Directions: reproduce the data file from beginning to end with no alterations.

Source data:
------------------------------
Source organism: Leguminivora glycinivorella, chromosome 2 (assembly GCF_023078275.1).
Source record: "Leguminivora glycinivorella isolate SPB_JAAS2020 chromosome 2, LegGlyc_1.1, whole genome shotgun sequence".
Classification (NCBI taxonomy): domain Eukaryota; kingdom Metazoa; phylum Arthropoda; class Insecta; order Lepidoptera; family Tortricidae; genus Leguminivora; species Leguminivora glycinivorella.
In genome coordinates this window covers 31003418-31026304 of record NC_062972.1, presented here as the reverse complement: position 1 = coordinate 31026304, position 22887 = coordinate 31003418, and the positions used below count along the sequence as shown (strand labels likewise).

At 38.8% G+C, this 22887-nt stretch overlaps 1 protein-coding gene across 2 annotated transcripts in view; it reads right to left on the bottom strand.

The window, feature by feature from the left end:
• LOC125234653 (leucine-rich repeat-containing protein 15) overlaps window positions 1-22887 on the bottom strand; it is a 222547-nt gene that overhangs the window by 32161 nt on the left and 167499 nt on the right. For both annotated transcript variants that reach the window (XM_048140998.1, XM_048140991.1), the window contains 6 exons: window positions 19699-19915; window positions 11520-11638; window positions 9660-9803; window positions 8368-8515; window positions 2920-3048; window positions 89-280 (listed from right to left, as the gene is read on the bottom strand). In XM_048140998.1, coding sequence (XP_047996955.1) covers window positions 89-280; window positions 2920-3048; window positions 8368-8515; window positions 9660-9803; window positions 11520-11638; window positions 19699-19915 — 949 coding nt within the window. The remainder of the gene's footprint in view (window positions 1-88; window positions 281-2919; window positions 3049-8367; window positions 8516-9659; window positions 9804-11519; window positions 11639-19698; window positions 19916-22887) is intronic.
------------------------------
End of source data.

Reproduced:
Source organism: Leguminivora glycinivorella, chromosome 2 (assembly GCF_023078275.1).
Source record: "Leguminivora glycinivorella isolate SPB_JAAS2020 chromosome 2, LegGlyc_1.1, whole genome shotgun sequence".
Classification (NCBI taxonomy): domain Eukaryota; kingdom Metazoa; phylum Arthropoda; class Insecta; order Lepidoptera; family Tortricidae; genus Leguminivora; species Leguminivora glycinivorella.
In genome coordinates this window covers 31003418-31026304 of record NC_062972.1, presented here as the reverse complement: position 1 = coordinate 31026304, position 22887 = coordinate 31003418, and the positions used below count along the sequence as shown (strand labels likewise).

At 38.8% G+C, this 22887-nt stretch overlaps 1 protein-coding gene across 2 annotated transcripts in view; it reads right to left on the bottom strand.

The window, feature by feature from the left end:
• LOC125234653 (leucine-rich repeat-containing protein 15) overlaps window positions 1-22887 on the bottom strand; it is a 222547-nt gene that overhangs the window by 32161 nt on the left and 167499 nt on the right. For both annotated transcript variants that reach the window (XM_048140998.1, XM_048140991.1), the window contains 6 exons: window positions 19699-19915; window positions 11520-11638; window positions 9660-9803; window positions 8368-8515; window positions 2920-3048; window positions 89-280 (listed from right to left, as the gene is read on the bottom strand). In XM_048140998.1, coding sequence (XP_047996955.1) covers window positions 89-280; window positions 2920-3048; window positions 8368-8515; window positions 9660-9803; window positions 11520-11638; window positions 19699-19915 — 949 coding nt within the window. The remainder of the gene's footprint in view (window positions 1-88; window positions 281-2919; window positions 3049-8367; window positions 8516-9659; window positions 9804-11519; window positions 11639-19698; window positions 19916-22887) is intronic.